A Most Disappointing Gardening Season
The year started with a heat wave in mid-spring that dried out the peas just as they started to produce pods. The same temperatures caused lettuce to bolt before the leaves were big enough to eat. A few windy storms knocked off many fruit tree blooms.
Just when I had reset the backyard raised beds with Swainway seedlings, the front yard fell prey to a public works project. Workers first destroyed a peach tree and dug up an eight foot section of the tree yard to run a gas supply line along our street. A month later, a four foot swatch also lost its grass to run the residential line to a neighbor's house. Part of our alley raspberry patch was ripped apart for reasons I cannot deduce. The gas company was entirely within their rights to do such work and made attempts to replace what was removed but it hurt to watch parts of our yard torn to pieces.
Then the heat came. Days and days of hundred degree highs and very little rain led to the hottest July on record and a well publicized drought. The temperatures damaged plant growth and made us all seek shelter in the air conditioning rather than tend the garden.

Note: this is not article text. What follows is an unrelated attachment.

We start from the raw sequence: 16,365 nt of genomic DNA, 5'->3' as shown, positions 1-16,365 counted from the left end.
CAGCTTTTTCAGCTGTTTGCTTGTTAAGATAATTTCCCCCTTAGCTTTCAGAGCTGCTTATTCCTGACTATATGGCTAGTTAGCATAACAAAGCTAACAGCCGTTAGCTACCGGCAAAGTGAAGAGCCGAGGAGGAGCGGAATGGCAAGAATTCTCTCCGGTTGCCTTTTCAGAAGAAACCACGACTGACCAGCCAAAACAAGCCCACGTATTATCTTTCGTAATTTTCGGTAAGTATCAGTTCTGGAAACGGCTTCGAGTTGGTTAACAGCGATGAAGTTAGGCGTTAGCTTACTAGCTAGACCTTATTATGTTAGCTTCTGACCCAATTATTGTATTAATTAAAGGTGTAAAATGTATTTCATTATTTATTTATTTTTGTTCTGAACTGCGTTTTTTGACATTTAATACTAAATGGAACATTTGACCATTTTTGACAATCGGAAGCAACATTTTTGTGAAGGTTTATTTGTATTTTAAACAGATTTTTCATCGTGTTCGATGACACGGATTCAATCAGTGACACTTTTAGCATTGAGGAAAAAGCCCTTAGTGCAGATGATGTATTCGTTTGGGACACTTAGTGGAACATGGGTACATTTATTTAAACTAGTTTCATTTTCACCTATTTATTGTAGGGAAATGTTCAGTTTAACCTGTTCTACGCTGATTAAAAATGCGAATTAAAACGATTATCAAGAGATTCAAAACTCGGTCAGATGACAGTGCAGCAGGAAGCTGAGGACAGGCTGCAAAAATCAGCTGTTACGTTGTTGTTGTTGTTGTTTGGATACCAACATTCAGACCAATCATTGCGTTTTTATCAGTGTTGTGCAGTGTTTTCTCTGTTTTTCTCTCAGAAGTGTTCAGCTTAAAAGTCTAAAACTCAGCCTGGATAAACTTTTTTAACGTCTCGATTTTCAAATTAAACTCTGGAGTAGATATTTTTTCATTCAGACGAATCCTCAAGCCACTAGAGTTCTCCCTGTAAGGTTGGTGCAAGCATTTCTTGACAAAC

So now it is mid-August when I'm used to being inundated with sexy tomatoes and bountiful peppers. Instead, my plants are shrivelled beyond repair. Where usually there are weighty colorful fruit arching the stems, the only bent branches this year are those that sustained damage in the few strong storms we received.
The blame for the garden failure can not entirely be placed on the weather; between cleaning and vacating for house showings and fatigue from chronic sinus pain I simply haven't made the time to stake and water plants. I did take an hour recently to pull up the worst of the tomatoes and plant fall greens to try to coax some food from the soil.
To buoy the feeling of failure, I look at the few successes of the year. Our rosemary plant and fig tree are thriving. We harvest a handful of beans a day. Smiling sunflowers that planted themselves from bird seed attract equally sunny goldfinches. And 'our' mama hummingbird visits the feeder many times a day, defending it from other females.
My thoughts are already turning to next year when my family will hopefully start a big new garden in a new house. But I cannot escape thinking about the farmers who count on growing food for their livelihood. I remain disappointed at my efforts, but pleased that I have the luxury of spending my money at farmers' markets to hopefully ease local farm losses this year.
How is your garden growing?